Sydney Morning Herald review

Picture from the same SMH photo shoot. I loved that top. I wore it til it fell off. 


From the review by Roy Williams, SMH

PEOPLE IN GLASS Houses is an impassioned and witty expose of the Sydney phenomenon now known as Hillsong. Growing up in Cherrybrook in the 1980s, Tanya Levin was the sort of teenager "that fundamentalist parents longed for". She was well-behaved, earnest and unworldly, immersed in the youth group at Hills Christian Life Centre. But psychologically Levin suffered a great deal and soon after she finished school her life "mutated into a Christian horror movie".

What Levin means is that the inner-city life she began to lead - as a uni student, social worker and single mother - would have been regarded with horror by many of the sheltered Christians she left behind.

Levin admits she did it tough but through hardship she learnt about reality. When years later she came home to the church of her girlhood, she was able to see it for the travesty it had become.

The Hills Christian Life Centre was founded in 1983 by an ambitious young pastor, Brian Houston. His father, Frank Houston, had played a key role in the late 1970s establishing a new Christian denomination in Australia - the Assemblies of God, an offshoot of the Pentecostal Church in the US.

Levin delves into this early history. From the beginning, she explains, the AoG was a fundamentalist sect espousing biblical literalism and a strict patriarchal code of sexual morality; its members frequently practised exorcism and spoke in tongues. In the early days there was also an emphasis on spiritual authenticity. A strong influence was the Haight-Ashbury Jesus People Movement in San Francisco, which eschewed the many trappings and hypocrisies of formal religion.

Levin joined as an impressionable 14-year-old in September 1985. The church's rented premises at the Hills were humble and the small congregation consisted of mostly working-class families. The atmosphere was friendly but austere.

Contemporary ("happy clappy") music proved popular and soon became one of the church's features. The term "Hillsong", coined in 1987 as a name for the annual music conference, ultimately (in 1999) became the official title of the church itself.

Prodigal daughter Levin returned to the fold in 1998 to have her baby son "dedicated". She found many things different. The Hills district was now the land of McMansions. Brian Houston had gone from "pastor to CEO" and his glamorous wife, Bobbie (tagged by Levin as "the High Pastoress of Hillsong, the Hostess with the Mostest"), had assumed control of women's business more

An interview with the Sydney Morning Herald's David Marr

Sitting in a hotel room the day after the TV interview with Andrew Denton interview and David Marr, the multi-award winning journalist, investigator, and author walks in. His genius is as intimidating in real life as it is on paper. 

"One day," he says, frustrated before we'd even met, "I'm going to teach you what a narrative is."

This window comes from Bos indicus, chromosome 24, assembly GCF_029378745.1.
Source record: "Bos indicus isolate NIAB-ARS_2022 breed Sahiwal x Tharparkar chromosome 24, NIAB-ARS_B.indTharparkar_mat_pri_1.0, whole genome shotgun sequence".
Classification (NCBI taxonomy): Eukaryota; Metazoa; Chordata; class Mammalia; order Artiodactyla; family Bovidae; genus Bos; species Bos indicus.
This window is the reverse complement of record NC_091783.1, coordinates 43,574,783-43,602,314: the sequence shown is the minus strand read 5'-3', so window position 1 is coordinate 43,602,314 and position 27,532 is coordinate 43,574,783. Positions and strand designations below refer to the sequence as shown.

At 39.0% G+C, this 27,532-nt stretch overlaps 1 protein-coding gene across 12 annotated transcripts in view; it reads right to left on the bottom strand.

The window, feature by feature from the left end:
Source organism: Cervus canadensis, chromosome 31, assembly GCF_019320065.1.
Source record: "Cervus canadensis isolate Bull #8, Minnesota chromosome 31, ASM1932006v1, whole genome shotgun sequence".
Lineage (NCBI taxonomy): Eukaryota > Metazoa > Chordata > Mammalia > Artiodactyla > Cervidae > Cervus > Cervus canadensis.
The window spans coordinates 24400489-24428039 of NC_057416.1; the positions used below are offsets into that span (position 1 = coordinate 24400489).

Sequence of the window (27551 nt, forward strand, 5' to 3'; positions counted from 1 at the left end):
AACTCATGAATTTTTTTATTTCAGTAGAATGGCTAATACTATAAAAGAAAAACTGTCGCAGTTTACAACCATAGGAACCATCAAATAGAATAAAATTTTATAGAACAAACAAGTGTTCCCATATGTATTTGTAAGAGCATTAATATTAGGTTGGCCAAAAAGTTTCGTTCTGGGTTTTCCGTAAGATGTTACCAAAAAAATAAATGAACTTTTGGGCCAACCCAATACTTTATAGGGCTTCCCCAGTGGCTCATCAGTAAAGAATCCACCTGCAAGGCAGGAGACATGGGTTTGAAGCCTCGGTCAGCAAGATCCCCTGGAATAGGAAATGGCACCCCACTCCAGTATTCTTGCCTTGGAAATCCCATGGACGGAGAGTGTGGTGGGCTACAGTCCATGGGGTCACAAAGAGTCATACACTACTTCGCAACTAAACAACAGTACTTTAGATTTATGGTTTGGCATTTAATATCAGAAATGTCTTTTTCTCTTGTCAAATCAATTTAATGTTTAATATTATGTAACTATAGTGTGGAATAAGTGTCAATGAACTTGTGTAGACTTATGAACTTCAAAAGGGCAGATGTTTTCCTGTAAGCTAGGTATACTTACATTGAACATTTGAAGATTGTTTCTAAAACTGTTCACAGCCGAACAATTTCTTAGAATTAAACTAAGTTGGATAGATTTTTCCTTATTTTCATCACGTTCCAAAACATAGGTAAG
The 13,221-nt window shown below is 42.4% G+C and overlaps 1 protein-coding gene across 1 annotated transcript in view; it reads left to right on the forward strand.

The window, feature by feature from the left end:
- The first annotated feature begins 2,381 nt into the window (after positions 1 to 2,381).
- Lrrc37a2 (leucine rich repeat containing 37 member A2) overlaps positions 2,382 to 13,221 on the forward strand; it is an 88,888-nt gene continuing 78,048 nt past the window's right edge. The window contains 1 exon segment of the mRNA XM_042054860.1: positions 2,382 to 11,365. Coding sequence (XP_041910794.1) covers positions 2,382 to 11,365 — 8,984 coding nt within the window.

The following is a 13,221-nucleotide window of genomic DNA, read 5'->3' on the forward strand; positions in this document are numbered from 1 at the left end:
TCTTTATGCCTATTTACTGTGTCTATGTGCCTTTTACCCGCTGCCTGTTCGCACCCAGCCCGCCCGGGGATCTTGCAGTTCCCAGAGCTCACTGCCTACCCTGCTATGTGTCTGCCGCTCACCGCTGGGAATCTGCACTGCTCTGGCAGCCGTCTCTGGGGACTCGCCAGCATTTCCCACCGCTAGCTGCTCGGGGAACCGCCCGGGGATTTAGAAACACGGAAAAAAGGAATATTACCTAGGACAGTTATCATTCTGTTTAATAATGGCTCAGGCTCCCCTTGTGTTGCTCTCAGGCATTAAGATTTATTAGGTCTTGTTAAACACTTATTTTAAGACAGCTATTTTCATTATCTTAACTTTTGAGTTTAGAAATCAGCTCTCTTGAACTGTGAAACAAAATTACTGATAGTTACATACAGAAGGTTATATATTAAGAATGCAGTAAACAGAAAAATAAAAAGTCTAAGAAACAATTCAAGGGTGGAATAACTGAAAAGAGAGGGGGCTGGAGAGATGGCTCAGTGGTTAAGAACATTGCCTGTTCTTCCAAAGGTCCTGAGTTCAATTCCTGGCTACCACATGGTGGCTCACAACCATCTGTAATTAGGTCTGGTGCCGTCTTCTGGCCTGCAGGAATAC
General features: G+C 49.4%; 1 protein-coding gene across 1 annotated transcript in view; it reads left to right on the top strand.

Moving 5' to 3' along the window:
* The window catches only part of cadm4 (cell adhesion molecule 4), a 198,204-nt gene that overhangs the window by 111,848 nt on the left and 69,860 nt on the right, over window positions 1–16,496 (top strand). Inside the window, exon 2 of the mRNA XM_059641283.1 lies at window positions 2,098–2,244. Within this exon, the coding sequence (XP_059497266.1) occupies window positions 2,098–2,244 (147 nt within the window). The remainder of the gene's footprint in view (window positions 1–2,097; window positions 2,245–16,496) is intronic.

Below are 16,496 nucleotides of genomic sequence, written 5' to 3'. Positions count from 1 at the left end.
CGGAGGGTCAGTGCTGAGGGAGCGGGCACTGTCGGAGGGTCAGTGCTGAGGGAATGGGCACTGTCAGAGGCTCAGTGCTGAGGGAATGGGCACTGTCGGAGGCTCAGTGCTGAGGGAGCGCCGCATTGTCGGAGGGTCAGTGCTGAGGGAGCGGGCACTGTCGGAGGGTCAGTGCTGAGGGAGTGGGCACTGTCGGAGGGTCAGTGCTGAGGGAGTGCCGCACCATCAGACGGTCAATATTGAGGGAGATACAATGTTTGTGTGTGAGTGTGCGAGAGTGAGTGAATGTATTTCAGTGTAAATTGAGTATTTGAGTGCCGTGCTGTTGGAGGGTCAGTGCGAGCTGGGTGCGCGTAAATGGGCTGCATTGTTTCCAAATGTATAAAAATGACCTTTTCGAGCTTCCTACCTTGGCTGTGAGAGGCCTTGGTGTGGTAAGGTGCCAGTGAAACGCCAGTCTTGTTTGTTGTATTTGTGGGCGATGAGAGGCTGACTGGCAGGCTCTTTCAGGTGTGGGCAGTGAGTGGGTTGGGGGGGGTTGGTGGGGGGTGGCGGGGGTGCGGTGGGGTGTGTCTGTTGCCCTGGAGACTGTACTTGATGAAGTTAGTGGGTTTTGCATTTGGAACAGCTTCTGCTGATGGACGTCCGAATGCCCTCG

He never did, and neither did Hillsong. But he did write a brilliant piece describing the reasons WHY I wrote the book. So many people had been interested for so long. It was an honour to be interviewed and critiqued on the spot by him, and to have the intentions of the gold diggers noted so clearly so early on. 


From  "Hillsong - the church with no answers" 

By the miracle of YouTube, we can take a helicopter ride over Sydney any time we like with Pastor Brian Houston as he lays out Hillsong's Vision 2007. In a voice that has coaxed fortunes from the faithful, he talks prosperity, vision, growth and God's strategy as the helicopter swoops down on the "beautiful piece of property" Hillsong bought last year in inner-city Rosebery for $28 million. 

"I think the finances are where we're going to have to have the greatest faith." 

His confidence is absolute that the mortgage will soon be paid. To a sceptical outsider, Houston looks oddly like Spike Milligan with cans on his ears and a microphone to his mouth as he looks down on the suburbs where Hillsong's "state-of-the-art worship centres" are booming already or will soon be delivering the goods for Christ. He shrugs off ridicule. The nation's most triumphant preacher lives in a world without doubt and without dissent. 

"Jesus said a house divided against itself cannot stand," Houston reminds the thousands who have viewed this film clip and left adoring messages behind. ("Please come to Sweden! We need 'fire' here!!!!!!!!!") Authority is a big deal at Hillsong. You don't mess with Brian or his wife, Bobbie. "The great strength of our church has always been our unity. A single vision is critical to where we're going." 

So Tanya Levin is a problem. She asks questions. She wants explanations. She challenges the vision of Hillsong's leadership. In short, she's trouble. 

Two years into writing People in Glass Houses, her insider's account of Hillsong, she was finally - and literally - shown the door. "There is no debate within Hillsong," she says. "That's fundamentalism. It's not open to free thought and question, not at all." 

The church wasn't answering her emails about the book. Houston had ignored her calls. She defied orders not to turn up at the Castle Hill "campus", until the night came when two security guards carried her from the church and "a very tall, handsome Maori man of about 24" called Dion walked her to her car. 

"I cried at Dion," she writes. "I told him about my dad, and faithfulness and loyalty … whatever kind of Hollywood angel he was dressed as that night, there would come a time when he would outlive the usefulness to the Firm. And then he would lose that simple genuine look he stared at me with. I told him to go home and read his Bible and go ask the preachers why it doesn't match what they say. He listened like one does to the ravings of a lunatic and I made him listen because that's his job."